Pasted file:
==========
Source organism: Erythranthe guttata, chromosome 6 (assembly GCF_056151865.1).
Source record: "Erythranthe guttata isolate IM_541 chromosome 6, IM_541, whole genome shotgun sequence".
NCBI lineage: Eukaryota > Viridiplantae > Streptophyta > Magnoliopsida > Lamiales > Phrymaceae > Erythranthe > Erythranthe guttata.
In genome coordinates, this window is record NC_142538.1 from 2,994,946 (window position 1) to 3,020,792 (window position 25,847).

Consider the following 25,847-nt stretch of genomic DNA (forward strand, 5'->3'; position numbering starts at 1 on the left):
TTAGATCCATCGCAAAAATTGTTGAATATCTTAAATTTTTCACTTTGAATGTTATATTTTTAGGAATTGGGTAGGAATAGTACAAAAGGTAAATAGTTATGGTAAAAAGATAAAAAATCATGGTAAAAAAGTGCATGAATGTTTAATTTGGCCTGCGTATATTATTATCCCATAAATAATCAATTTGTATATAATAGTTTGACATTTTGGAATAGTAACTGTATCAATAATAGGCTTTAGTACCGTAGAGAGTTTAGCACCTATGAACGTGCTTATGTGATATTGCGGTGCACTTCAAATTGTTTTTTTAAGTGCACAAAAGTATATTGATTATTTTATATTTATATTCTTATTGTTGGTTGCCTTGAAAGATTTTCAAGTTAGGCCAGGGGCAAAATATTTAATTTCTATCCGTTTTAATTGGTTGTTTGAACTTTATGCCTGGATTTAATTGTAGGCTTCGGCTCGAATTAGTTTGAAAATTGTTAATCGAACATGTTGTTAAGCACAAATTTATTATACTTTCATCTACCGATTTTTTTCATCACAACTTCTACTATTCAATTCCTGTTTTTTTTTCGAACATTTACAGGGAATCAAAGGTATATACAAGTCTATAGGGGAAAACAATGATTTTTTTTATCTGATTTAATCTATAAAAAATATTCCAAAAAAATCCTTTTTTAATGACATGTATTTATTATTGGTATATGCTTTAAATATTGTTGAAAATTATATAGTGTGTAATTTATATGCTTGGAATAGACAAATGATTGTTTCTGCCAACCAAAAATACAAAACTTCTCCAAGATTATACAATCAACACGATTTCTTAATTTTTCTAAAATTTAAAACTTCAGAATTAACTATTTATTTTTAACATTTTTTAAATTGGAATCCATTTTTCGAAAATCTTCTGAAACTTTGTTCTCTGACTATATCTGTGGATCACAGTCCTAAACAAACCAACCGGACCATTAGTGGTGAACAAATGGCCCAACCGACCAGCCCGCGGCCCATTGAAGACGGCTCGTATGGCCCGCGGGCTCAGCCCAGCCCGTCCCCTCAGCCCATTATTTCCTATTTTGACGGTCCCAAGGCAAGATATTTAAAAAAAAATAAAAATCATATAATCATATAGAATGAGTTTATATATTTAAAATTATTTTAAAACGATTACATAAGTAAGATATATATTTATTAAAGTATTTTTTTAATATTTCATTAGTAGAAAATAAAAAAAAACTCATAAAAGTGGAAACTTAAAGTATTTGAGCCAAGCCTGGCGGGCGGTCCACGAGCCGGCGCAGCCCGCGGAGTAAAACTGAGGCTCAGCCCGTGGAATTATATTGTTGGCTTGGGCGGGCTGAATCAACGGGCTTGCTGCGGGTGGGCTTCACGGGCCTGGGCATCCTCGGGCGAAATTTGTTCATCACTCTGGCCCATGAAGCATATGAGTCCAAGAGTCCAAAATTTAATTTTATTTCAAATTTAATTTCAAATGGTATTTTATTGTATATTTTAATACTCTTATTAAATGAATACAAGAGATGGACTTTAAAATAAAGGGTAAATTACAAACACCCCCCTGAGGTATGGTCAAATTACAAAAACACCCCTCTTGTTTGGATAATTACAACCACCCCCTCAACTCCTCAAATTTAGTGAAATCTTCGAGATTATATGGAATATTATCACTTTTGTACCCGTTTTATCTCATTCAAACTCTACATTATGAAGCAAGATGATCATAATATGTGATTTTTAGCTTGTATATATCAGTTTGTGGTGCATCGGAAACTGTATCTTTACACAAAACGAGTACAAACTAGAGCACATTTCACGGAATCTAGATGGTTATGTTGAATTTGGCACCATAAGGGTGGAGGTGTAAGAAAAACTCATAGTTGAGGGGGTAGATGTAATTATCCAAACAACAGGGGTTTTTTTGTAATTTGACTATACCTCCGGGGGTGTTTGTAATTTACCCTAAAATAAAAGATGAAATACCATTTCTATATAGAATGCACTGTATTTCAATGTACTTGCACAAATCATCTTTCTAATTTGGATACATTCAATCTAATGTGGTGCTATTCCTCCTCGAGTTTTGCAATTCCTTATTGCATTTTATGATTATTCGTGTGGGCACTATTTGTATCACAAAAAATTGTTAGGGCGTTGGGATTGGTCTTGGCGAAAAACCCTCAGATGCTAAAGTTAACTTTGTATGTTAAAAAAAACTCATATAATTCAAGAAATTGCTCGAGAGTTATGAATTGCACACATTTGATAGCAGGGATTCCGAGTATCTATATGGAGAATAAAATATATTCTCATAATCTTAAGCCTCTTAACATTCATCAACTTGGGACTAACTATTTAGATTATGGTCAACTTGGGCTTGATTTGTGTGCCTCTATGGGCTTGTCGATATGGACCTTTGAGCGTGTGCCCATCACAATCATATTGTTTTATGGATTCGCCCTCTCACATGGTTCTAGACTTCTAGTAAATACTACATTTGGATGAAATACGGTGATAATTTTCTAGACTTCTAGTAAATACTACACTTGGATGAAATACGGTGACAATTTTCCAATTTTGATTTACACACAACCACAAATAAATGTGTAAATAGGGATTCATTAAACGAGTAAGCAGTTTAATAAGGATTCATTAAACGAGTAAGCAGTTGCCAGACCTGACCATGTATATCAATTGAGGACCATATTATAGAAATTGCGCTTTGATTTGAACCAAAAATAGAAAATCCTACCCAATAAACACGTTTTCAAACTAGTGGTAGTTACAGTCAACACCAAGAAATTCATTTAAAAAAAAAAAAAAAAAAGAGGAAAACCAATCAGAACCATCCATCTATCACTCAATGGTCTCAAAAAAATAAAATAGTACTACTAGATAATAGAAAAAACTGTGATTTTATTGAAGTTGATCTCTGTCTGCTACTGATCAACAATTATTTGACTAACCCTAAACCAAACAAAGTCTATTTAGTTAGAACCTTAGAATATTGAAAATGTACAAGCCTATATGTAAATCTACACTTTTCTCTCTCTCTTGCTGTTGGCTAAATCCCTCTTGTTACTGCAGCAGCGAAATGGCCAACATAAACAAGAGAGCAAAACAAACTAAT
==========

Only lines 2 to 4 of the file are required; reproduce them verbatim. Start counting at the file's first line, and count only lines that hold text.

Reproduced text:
Source record: "Erythranthe guttata isolate IM_541 chromosome 6, IM_541, whole genome shotgun sequence".
NCBI lineage: Eukaryota > Viridiplantae > Streptophyta > Magnoliopsida > Lamiales > Phrymaceae > Erythranthe > Erythranthe guttata.
In genome coordinates, this window is record NC_142538.1 from 2,994,946 (window position 1) to 3,020,792 (window position 25,847).